Preserving our Hunting Heritage and Celebrating the Fourth of July
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Independence Day (July 4th, 1776) is best described by David L. Waldstreicher as “... the end of monarchy and tyranny and the rebirth of liberty.” Our declared liberty reaches every part of our lives: from the land we fought for to our personal identity. We celebrate Independence Day to remind us how our country came to be and to express our freedoms with family, friends, and our community. One of the liberties that we enjoy, hunting, has been a part of American culture for generations.
Hunting, as an aspect of the American experience, has been under threat throughout these past few years.
An observation from the article, Decline In Hunters Threatens How U.S. Pays For Conservation:
“In 1992, Tom Heberlein, a rural sociologist at the University of Wisconsin-Madison, made a bold prediction: If sociological trends, like increasing urbanization, smaller family sizes, and growing anti-hunting sentiment continued, the sport of hunting – as Wisconsinites knew it – could be extinct by the year 2050.” (Rott).
By these terms, it seems that the danger for the hunting tradition is imminent. After all, 2050 is not so far away. We need to consider the necessary steps to preserve the hunting tradition. But what are these steps, and how do we spread awareness for this hunting decline? For those that are outside of the hunting community, we need to answer different questions: What makes hunting so important? Why should hunting and its lifestyle be preserved today?
An important fact to remember is that hunters provide a direct ecological service to both the environment and the populations they hunt. They do this by helping to manage wildlife populations in suburban areas and on public lands. Despite the perception of some laymen, a hunter’s goal is not to kill whatever moves in the wild, but to evaluate the conditions of the animals within the environment. This includes looking at an animal’s age, gender, and overall health. Without hunters and wildlife management efforts “… a white-tailed deer herd can double in size in only two years, quickly deplete available food supplies and face certain mass die-offs.” (NSSF).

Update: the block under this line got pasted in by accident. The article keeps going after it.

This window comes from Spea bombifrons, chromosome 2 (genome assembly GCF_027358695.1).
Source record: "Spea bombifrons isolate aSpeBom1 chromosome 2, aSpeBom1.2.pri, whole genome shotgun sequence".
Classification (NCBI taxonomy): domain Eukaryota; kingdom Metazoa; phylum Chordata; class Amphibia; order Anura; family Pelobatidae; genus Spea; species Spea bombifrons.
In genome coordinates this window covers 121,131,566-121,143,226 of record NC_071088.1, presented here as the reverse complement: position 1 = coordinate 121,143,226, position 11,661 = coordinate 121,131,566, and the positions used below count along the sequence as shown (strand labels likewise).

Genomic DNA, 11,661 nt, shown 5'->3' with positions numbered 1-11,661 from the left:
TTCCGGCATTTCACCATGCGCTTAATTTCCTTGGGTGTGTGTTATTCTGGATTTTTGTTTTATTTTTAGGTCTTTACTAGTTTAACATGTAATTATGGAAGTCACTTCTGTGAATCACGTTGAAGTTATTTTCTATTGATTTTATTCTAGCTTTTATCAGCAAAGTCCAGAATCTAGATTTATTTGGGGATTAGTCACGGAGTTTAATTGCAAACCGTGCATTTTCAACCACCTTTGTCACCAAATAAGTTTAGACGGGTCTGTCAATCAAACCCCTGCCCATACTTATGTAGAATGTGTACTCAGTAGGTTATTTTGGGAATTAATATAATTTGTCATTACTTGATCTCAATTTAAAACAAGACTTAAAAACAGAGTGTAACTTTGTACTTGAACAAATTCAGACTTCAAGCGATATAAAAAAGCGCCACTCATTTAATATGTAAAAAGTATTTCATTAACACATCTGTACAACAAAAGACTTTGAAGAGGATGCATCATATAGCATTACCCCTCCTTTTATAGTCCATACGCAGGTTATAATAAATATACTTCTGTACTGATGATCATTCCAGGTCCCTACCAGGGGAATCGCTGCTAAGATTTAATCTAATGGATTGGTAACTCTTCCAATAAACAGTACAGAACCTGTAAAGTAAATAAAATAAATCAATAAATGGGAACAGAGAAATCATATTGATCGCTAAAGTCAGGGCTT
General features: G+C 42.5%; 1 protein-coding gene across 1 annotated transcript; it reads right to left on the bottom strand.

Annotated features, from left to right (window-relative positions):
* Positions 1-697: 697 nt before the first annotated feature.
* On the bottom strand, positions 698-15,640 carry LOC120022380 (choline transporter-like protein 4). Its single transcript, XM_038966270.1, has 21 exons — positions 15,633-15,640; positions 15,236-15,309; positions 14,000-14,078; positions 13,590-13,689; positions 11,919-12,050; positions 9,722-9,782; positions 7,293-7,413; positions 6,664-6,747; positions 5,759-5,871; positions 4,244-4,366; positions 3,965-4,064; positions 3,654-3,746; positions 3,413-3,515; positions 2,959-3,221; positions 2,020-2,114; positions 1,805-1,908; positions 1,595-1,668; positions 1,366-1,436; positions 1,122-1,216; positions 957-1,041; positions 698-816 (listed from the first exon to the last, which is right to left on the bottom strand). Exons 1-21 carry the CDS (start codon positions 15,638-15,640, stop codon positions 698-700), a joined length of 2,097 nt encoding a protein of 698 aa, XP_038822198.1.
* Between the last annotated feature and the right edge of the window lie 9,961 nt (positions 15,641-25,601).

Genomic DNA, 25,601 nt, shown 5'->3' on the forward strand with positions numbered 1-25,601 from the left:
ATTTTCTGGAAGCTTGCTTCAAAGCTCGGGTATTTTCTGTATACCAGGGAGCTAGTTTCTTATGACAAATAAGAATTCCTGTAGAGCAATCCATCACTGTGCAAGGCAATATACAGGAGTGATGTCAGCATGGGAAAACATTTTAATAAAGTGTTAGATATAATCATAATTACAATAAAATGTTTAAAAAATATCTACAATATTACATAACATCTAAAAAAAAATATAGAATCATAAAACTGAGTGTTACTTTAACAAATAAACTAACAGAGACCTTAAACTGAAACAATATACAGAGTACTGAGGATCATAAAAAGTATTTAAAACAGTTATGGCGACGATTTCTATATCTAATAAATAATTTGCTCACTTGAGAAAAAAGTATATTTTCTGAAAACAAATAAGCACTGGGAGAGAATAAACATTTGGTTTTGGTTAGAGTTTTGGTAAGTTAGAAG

Sickly herds are a danger to populated areas, both human and animal. Hunters help in reporting disease and identifying herd behavior. If these herds aren’t monitored and culled when needed, they may do lasting damage to local ecosystems. Typically a hunter scouts and monitors an area for an extended period of time to aim at an older buck. According to the Department of the Interior, “As practiced on refugees, hunting and fishing does not pose a threat to the wildlife populations, and in some instances, are actually necessary for sound wildlife management.” (DOI)
In addition, hunters help to fund wildlife conservation efforts. Hunters must maintain up-to-date tags and licenses, and this cost, along with the payment of excise taxes on gear, channels money directly into the preservation and maintenance of the American wilderness. According to PERC, “Nearly 60 percent of their funding comes from sources related to hunting and fishing...” (Watkins).